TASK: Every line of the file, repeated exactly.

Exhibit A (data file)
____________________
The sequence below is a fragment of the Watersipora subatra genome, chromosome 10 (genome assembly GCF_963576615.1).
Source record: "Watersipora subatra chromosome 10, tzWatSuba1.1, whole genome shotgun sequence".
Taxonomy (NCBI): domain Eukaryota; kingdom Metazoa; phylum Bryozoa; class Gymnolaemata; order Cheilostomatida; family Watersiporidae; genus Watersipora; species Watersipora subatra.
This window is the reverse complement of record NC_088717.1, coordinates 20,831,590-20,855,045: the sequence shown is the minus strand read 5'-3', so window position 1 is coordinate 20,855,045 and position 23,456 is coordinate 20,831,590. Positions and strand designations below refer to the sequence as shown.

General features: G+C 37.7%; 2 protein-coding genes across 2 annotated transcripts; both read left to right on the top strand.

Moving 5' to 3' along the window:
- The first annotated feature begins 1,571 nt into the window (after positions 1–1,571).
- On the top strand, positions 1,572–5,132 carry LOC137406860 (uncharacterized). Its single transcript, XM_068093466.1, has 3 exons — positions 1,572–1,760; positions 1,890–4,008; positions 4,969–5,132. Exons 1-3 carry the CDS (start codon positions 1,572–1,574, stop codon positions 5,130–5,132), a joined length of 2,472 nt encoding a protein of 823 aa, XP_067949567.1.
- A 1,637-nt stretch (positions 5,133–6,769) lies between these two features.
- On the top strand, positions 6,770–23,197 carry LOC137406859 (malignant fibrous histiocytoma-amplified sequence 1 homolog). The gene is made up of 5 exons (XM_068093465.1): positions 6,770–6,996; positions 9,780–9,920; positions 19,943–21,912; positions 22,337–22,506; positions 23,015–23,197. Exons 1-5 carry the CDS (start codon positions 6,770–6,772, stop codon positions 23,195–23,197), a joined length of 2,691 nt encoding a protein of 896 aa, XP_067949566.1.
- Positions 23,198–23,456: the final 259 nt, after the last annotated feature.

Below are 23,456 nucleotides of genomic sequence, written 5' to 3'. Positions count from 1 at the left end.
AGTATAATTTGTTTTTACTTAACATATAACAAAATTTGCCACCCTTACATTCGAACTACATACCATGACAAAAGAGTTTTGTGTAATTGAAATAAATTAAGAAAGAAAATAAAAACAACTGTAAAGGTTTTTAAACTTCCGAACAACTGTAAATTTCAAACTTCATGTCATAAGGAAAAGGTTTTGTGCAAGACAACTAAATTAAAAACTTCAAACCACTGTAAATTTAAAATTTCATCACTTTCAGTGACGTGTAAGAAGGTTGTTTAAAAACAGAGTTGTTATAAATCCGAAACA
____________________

The sequence below is a fragment of the Watersipora subatra genome, chromosome 10 (genome assembly GCF_963576615.1).
Source record: "Watersipora subatra chromosome 10, tzWatSuba1.1, whole genome shotgun sequence".
Taxonomy (NCBI): domain Eukaryota; kingdom Metazoa; phylum Bryozoa; class Gymnolaemata; order Cheilostomatida; family Watersiporidae; genus Watersipora; species Watersipora subatra.
This window is the reverse complement of record NC_088717.1, coordinates 20,831,590-20,855,045: the sequence shown is the minus strand read 5'-3', so window position 1 is coordinate 20,855,045 and position 23,456 is coordinate 20,831,590. Positions and strand designations below refer to the sequence as shown.

General features: G+C 37.7%; 2 protein-coding genes across 2 annotated transcripts; both read left to right on the top strand.

Moving 5' to 3' along the window:
- The first annotated feature begins 1,571 nt into the window (after positions 1–1,571).
- On the top strand, positions 1,572–5,132 carry LOC137406860 (uncharacterized). Its single transcript, XM_068093466.1, has 3 exons — positions 1,572–1,760; positions 1,890–4,008; positions 4,969–5,132. Exons 1-3 carry the CDS (start codon positions 1,572–1,574, stop codon positions 5,130–5,132), a joined length of 2,472 nt encoding a protein of 823 aa, XP_067949567.1.
- A 1,637-nt stretch (positions 5,133–6,769) lies between these two features.
- On the top strand, positions 6,770–23,197 carry LOC137406859 (malignant fibrous histiocytoma-amplified sequence 1 homolog). The gene is made up of 5 exons (XM_068093465.1): positions 6,770–6,996; positions 9,780–9,920; positions 19,943–21,912; positions 22,337–22,506; positions 23,015–23,197. Exons 1-5 carry the CDS (start codon positions 6,770–6,772, stop codon positions 23,195–23,197), a joined length of 2,691 nt encoding a protein of 896 aa, XP_067949566.1.
- Positions 23,198–23,456: the final 259 nt, after the last annotated feature.

Below are 23,456 nucleotides of genomic sequence, written 5' to 3'. Positions count from 1 at the left end.
AGTATAATTTGTTTTTACTTAACATATAACAAAATTTGCCACCCTTACATTCGAACTACATACCATGACAAAAGAGTTTTGTGTAATTGAAATAAATTAAGAAAGAAAATAAAAACAACTGTAAAGGTTTTTAAACTTCCGAACAACTGTAAATTTCAAACTTCATGTCATAAGGAAAAGGTTTTGTGCAAGACAACTAAATTAAAAACTTCAAACCACTGTAAATTTAAAATTTCATCACTTTCAGTGACGTGTAAGAAGGTTGTTTAAAAACAGAGTTGTTATAAATCCGAAACA